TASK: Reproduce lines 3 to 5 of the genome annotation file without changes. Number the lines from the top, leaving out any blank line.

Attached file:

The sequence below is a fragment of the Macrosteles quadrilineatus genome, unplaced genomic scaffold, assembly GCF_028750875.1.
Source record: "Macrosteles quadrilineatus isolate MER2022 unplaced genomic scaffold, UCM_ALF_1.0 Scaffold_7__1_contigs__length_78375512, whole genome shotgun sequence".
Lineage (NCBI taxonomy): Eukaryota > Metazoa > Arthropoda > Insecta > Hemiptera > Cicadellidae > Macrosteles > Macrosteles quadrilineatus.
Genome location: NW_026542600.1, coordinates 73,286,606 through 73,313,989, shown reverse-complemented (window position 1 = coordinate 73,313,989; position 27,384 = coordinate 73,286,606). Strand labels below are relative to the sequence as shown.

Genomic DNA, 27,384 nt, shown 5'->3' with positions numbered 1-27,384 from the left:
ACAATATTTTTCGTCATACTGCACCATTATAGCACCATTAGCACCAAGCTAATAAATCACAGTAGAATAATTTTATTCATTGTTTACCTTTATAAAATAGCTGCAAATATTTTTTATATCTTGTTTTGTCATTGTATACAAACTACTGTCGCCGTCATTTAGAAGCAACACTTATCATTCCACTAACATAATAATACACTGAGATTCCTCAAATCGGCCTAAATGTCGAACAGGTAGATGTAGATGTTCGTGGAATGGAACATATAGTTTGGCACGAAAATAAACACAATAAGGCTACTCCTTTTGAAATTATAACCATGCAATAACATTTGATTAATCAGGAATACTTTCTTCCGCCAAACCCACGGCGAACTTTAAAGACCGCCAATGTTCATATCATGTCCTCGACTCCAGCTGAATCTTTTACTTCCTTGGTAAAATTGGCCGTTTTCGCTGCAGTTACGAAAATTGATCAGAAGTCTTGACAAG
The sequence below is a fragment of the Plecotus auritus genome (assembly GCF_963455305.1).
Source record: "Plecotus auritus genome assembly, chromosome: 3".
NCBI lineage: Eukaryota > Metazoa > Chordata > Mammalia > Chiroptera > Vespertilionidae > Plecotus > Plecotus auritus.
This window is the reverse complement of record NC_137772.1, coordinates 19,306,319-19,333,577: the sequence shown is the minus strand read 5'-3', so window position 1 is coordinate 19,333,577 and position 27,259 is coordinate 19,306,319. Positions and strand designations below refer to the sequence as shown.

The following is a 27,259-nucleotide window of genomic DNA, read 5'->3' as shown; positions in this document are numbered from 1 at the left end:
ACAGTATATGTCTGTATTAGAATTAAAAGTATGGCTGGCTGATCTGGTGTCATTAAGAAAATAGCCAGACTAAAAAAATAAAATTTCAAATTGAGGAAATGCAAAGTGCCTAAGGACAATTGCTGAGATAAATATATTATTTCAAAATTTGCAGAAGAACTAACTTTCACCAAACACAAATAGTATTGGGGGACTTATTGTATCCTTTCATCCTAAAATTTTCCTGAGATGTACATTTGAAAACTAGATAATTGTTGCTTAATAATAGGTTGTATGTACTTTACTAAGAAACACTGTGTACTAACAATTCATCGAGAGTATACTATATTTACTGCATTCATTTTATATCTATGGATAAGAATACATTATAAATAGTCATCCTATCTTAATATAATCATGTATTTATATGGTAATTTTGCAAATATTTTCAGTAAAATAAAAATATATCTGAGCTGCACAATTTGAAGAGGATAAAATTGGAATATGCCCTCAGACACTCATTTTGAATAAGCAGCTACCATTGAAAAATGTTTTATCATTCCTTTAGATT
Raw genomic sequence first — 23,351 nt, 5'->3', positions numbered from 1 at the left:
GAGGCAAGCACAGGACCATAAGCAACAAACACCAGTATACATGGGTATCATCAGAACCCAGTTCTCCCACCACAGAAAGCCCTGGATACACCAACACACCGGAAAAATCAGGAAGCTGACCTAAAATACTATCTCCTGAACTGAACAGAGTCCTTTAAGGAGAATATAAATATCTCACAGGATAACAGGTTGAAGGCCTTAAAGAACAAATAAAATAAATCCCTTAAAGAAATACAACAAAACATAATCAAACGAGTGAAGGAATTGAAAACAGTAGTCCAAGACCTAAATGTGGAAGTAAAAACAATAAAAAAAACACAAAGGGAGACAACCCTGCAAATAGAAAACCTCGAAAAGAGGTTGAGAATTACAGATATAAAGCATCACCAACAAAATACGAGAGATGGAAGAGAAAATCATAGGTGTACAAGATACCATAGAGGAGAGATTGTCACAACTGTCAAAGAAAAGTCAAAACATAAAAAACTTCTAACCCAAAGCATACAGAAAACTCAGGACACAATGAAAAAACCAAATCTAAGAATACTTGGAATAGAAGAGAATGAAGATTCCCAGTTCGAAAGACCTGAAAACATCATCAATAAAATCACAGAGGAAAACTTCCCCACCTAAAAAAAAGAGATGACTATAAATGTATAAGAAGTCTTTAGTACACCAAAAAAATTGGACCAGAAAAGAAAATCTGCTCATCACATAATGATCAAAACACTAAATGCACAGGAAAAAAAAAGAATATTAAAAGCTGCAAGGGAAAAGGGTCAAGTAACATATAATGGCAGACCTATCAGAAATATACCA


Lineage (NCBI taxonomy): Eukaryota > Metazoa > Arthropoda > Insecta > Hemiptera > Cicadellidae > Macrosteles > Macrosteles quadrilineatus.
Genome location: NW_026542600.1, coordinates 73,286,606 through 73,313,989, shown reverse-complemented (window position 1 = coordinate 73,313,989; position 27,384 = coordinate 73,286,606). Strand labels below are relative to the sequence as shown.

Genomic DNA, 27,384 nt, shown 5'->3' with positions numbered 1-27,384 from the left: